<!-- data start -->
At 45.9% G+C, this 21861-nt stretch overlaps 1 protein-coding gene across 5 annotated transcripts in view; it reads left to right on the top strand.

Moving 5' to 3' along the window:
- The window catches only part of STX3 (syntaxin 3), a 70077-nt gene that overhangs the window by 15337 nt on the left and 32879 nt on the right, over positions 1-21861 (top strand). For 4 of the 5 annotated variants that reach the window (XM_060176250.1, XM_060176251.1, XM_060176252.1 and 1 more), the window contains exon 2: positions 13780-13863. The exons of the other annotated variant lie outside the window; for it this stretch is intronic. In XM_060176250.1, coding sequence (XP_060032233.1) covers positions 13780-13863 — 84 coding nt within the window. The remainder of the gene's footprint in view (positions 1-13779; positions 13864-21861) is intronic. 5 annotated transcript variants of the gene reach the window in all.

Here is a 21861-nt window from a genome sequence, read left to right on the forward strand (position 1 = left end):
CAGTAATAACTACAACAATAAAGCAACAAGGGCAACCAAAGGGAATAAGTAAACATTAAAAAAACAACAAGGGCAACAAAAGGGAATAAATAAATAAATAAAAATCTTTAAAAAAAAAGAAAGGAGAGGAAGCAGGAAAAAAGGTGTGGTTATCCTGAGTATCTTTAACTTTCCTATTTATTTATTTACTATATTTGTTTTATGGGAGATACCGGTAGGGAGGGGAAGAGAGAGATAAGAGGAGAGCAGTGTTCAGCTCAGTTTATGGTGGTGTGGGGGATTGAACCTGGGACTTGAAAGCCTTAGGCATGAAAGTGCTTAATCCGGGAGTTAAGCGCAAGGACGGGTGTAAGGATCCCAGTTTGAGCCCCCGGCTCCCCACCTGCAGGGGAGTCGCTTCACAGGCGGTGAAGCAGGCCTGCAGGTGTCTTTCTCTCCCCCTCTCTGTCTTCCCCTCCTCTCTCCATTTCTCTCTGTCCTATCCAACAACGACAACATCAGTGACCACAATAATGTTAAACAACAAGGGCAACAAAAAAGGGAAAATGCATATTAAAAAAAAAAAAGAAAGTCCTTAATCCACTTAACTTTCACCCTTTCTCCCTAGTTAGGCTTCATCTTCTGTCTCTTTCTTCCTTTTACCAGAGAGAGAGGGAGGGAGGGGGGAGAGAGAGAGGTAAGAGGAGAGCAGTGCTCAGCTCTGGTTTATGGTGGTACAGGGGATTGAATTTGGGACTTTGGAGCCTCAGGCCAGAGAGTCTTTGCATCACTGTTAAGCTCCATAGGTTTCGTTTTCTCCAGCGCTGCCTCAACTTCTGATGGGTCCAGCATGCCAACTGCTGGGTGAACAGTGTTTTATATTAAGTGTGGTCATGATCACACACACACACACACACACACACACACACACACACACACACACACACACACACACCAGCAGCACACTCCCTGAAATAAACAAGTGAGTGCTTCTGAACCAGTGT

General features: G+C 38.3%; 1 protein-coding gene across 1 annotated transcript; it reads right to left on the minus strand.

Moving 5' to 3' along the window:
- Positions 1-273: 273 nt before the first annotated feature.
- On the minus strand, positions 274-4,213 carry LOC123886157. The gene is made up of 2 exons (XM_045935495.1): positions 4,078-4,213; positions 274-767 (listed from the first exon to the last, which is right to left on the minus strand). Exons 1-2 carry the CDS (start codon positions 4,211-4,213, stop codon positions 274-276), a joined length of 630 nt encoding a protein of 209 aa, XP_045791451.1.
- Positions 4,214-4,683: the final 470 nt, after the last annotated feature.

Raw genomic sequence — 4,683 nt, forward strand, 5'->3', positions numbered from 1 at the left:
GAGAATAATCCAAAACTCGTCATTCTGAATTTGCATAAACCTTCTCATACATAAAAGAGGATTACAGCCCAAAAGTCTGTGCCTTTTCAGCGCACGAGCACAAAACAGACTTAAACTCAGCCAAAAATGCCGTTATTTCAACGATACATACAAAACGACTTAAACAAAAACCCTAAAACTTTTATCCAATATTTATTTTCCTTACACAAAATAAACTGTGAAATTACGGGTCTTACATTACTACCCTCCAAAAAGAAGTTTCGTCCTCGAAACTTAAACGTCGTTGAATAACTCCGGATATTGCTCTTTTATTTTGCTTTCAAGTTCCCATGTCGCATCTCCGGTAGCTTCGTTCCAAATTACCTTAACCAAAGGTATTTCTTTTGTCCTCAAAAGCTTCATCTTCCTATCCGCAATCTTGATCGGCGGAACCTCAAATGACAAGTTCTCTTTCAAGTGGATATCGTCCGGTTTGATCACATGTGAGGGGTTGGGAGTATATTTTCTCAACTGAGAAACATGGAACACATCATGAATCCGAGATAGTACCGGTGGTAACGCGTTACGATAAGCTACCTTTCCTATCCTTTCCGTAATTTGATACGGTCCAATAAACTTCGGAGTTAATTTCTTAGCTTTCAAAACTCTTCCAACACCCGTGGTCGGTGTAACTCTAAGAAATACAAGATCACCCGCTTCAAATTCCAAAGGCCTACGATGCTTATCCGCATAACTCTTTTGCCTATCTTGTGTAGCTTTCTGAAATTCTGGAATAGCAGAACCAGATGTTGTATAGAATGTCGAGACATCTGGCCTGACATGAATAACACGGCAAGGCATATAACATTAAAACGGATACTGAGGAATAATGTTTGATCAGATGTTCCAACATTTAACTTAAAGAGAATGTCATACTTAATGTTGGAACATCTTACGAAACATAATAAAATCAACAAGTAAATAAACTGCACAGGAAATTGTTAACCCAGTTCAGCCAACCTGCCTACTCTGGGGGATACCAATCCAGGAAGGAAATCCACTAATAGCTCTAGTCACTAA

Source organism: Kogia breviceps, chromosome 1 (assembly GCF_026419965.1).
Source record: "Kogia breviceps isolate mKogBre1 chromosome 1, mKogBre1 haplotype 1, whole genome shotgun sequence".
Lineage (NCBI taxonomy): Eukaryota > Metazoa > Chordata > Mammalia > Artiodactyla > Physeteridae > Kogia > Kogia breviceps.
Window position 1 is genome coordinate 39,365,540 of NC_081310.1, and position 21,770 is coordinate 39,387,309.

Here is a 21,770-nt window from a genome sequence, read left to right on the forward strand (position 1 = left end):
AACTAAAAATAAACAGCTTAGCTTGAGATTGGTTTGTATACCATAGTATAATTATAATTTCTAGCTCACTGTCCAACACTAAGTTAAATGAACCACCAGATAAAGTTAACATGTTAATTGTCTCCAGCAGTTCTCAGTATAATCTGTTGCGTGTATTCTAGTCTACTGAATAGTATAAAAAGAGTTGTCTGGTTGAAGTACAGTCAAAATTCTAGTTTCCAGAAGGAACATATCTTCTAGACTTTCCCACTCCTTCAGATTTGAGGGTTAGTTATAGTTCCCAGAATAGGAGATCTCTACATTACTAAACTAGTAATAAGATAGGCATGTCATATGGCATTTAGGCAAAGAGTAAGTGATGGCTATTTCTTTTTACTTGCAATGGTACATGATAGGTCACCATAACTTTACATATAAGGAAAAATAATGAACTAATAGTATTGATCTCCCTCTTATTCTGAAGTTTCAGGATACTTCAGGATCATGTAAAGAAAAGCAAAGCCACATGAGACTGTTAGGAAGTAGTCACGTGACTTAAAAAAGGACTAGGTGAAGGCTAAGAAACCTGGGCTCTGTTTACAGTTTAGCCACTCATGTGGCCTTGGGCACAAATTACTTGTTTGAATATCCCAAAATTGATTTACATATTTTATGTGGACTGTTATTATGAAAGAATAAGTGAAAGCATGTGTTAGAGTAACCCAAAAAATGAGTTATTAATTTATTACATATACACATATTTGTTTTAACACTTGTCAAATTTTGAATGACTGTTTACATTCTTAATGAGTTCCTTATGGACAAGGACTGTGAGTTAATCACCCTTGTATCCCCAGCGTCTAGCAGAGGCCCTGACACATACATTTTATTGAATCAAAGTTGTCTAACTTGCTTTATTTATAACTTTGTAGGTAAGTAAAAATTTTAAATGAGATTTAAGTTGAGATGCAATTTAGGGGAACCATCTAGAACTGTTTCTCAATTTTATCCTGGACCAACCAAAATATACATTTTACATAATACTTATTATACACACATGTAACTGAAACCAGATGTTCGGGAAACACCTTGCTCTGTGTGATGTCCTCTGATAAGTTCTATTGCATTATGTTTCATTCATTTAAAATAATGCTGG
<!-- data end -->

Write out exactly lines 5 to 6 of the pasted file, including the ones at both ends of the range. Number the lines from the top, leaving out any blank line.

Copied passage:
CAGTAATAACTACAACAATAAAGCAACAAGGGCAACCAAAGGGAATAAGTAAACATTAAAAAAACAACAAGGGCAACAAAAGGGAATAAATAAATAAATAAAAATCTTTAAAAAAAAAGAAAGGAGAGGAAGCAGGAAAAAAGGTGTGGTTATCCTGAGTATCTTTAACTTTCCTATTTATTTATTTACTATATTTGTTTTATGGGAGATACCGGTAGGGAGGGGAAGAGAGAGATAAGAGGAGAGCAGTGTTCAGCTCAGTTTATGGTGGTGTGGGGGATTGAACCTGGGACTTGAAAGCCTTAGGCATGAAAGTGCTTAATCCGGGAGTTAAGCGCAAGGACGGGTGTAAGGATCCCAGTTTGAGCCCCCGGCTCCCCACCTGCAGGGGAGTCGCTTCACAGGCGGTGAAGCAGGCCTGCAGGTGTCTTTCTCTCCCCCTCTCTGTCTTCCCCTCCTCTCTCCATTTCTCTCTGTCCTATCCAACAACGACAACATCAGTGACCACAATAATGTTAAACAACAAGGGCAACAAAAAAGGGAAAATGCATATTAAAAAAAAAAAAGAAAGTCCTTAATCCACTTAACTTTCACCCTTTCTCCCTAGTTAGGCTTCATCTTCTGTCTCTTTCTTCCTTTTACCAGAGAGAGAGGGAGGGAGGGGGGAGAGAGAGAGGTAAGAGGAGAGCAGTGCTCAGCTCTGGTTTATGGTGGTACAGGGGATTGAATTTGGGACTTTGGAGCCTCAGGCCAGAGAGTCTTTGCATCACTGTTAAGCTCCATAGGTTTCGTTTTCTCCAGCGCTGCCTCAACTTCTGATGGGTCCAGCATGCCAACTGCTGGGTGAACAGTGTTTTATATTAAGTGTGGTCATGATCACACACACACACACACACACACACACACACACACACACACACACACACACACACACCAGCAGCACACTCCCTGAAATAAACAAGTGAGTGCTTCTGAACCAGTGT

General features: G+C 38.3%; 1 protein-coding gene across 1 annotated transcript; it reads right to left on the minus strand.